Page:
Around Europe and Asia, there are a number of countries that have already successfully moved from a three-day ACH clearing model to accommodate immediate payment. Vocalink, in the United Kingdom, has exported its faster payments architecture, and few would bet against further expansion of that business following their acquisition by MasterCard. In many cases, implementations of immediate payment models are achieved using a convergence strategy, where account-to-account payments are processed on the same proven infrastructure as card transactions.
This convergence approach is possible because of the similarity between the processing of these transactions. It is desirable because it eliminates duplication (and therefore cost) and supports the omnichannel experience which is preferred by consumers. As recently as this month, the UK's Bank Of England announced it would combine its multiple same-day and high-value payment systems to process on the same infrastructure to make its operations more efficient.
While convergence is clearly good for consumers, payments providers and regulators, it introduces new challenges for those responsible for testing the systems to ensure their availability and throughput. The resulting converged infrastructure contains many varied participants with different requirements and priorities. The expansion of participants also increases the number of types of acquisition points for transactions, including some that are not owned by the providers (e.g., mobile phones).
These new players, new end-points and new devices often also rely on 3rd party services such as wallets or tokenisation servers. The combined effect of the expansion of the payments ecosystem to include all of these new components is an increase in complexity that wasn't envisaged 10 years ago. Yet, organisations continue to assess and test these systems using the same decades-old approaches utilised 10 years when systems were much simpler.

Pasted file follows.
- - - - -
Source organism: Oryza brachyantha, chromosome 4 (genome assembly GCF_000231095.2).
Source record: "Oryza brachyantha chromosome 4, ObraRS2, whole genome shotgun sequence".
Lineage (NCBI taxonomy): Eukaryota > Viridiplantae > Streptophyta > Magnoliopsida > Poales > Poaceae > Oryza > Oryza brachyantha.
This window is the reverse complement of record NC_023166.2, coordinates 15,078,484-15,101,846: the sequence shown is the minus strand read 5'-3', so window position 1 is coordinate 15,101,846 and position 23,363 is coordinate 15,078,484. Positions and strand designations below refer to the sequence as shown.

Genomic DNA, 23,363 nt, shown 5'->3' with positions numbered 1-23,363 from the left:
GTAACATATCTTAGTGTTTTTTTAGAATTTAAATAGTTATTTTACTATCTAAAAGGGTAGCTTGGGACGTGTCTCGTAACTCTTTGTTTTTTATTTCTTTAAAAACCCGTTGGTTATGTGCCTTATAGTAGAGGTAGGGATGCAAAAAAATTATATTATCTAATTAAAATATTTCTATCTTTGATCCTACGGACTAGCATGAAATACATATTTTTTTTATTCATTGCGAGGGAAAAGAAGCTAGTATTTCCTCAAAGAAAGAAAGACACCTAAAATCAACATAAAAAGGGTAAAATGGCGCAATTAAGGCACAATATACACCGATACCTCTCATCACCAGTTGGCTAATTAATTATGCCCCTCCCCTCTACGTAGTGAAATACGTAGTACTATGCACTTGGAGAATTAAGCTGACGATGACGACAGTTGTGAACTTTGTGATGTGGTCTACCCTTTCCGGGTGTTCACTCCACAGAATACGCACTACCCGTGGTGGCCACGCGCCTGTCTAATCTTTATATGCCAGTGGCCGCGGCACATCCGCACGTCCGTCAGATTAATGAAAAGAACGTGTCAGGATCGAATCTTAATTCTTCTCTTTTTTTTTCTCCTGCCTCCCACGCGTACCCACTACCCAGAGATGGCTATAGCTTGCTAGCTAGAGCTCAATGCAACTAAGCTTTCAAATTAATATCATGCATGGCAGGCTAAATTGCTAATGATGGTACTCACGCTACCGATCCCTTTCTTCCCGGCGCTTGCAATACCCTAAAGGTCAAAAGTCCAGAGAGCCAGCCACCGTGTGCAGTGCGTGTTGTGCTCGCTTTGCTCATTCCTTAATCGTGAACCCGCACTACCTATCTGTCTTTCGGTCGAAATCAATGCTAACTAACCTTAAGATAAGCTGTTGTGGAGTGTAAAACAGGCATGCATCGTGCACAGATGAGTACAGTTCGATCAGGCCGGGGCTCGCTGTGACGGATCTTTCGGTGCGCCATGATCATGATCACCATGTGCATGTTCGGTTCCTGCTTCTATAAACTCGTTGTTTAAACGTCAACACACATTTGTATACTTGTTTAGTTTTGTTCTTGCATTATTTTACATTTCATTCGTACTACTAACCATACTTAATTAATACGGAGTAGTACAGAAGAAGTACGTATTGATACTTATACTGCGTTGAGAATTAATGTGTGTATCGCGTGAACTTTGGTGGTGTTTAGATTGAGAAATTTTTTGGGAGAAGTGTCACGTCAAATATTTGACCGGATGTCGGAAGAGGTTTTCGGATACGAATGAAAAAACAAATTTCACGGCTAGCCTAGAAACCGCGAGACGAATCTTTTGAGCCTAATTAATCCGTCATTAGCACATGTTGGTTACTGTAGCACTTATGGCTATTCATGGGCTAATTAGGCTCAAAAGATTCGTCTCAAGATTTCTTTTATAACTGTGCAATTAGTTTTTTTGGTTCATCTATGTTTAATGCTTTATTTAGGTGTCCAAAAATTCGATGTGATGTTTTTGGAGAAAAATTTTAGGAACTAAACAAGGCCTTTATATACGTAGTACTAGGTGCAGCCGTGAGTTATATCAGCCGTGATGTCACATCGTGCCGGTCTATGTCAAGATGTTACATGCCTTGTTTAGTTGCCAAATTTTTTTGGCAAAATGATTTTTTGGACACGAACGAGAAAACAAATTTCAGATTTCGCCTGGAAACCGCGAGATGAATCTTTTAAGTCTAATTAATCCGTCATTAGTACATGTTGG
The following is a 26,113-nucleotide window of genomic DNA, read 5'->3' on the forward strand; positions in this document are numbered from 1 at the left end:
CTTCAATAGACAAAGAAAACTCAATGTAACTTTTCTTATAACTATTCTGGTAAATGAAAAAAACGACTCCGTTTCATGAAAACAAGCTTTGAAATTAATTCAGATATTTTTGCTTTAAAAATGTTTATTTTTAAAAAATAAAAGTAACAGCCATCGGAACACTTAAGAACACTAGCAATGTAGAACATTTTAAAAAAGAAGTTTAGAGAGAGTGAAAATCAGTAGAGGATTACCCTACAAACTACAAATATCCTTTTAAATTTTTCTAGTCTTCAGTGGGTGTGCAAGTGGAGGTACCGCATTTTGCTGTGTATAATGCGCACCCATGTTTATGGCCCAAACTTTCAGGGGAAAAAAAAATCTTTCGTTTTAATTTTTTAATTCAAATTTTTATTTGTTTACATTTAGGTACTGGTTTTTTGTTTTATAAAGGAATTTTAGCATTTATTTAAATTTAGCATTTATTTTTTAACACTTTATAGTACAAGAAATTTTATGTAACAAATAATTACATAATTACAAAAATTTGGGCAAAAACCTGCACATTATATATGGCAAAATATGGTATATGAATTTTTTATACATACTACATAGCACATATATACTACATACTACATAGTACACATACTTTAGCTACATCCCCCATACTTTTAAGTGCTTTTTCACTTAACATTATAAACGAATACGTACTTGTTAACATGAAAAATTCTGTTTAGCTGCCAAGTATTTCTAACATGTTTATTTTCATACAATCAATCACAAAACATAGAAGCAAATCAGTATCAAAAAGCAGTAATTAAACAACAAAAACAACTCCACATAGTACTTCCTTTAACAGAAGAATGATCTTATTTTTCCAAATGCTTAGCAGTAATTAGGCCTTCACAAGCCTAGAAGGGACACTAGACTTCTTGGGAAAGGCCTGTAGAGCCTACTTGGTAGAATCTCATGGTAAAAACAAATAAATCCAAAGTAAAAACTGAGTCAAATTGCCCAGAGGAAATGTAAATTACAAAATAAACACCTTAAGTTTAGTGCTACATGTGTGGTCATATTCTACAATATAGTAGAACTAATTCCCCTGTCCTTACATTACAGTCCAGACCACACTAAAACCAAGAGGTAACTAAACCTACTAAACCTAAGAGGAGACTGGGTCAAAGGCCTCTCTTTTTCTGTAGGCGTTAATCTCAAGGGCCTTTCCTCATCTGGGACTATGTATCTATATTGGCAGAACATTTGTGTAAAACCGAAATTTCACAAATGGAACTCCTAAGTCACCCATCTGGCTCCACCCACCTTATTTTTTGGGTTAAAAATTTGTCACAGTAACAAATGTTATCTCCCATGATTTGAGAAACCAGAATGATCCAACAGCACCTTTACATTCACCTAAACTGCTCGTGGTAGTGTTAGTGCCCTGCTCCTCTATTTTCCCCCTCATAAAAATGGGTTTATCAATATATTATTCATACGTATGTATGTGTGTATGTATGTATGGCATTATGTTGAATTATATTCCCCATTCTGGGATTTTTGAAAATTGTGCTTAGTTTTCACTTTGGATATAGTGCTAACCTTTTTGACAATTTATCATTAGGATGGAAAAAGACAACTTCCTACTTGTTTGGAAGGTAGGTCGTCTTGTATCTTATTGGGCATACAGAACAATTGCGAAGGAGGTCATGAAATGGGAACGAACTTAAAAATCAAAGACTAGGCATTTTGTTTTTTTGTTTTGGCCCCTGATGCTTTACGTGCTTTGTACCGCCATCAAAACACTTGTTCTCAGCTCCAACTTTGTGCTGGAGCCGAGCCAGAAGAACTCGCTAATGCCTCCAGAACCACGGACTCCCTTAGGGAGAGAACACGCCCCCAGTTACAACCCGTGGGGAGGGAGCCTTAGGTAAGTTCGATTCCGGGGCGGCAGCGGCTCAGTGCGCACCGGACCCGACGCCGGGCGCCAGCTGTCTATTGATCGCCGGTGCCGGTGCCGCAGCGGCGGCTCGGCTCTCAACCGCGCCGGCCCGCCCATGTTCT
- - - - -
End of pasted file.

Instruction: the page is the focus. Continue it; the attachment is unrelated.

When a transaction relies on a cloud-based service during the processing of a transaction, for example to return an exchange rate, then the testing complexity increases further. A test harness must be able to cope with a range of different technologies and communications models in the same transaction as is the case with mobile apps, browser sessions, ISO messages and service requests.
When a transaction involves so much complexity, it is typically beyond human ability to manually synchronise these multiple components while creating error conditions to cover a full range of production conditions. Successful testing for these variables requires a level of programmatic or scripted control. This is more than automation - it is about coordination and synchronisation of test data, test conditions, component simulations and the system under test.
Once such complex test harnesses are developed, organisations rapidly become dependent upon them to achieve their time-to-market objectives while maintaining their quality standards. For this reason, it is critical that organisations plan for the maintainability of their test platforms. Platforms based on "record and replay" are typically "brittle" and require extensive re-work when the system under test is modified. Script and rule-based systems are more manageable over the lifetime of the system under test.
The complexity created by the continued evolution of payment channels and types is unlikely to abate. To address this pace of change, organisations will look for ways to improve their economies of scale while addressing the expectations of clients and customers. Leading payment providers already have started deploying the next generation testing strategies needed to ensure that these vital systems can support the increasing demand generated by consumers and businesses.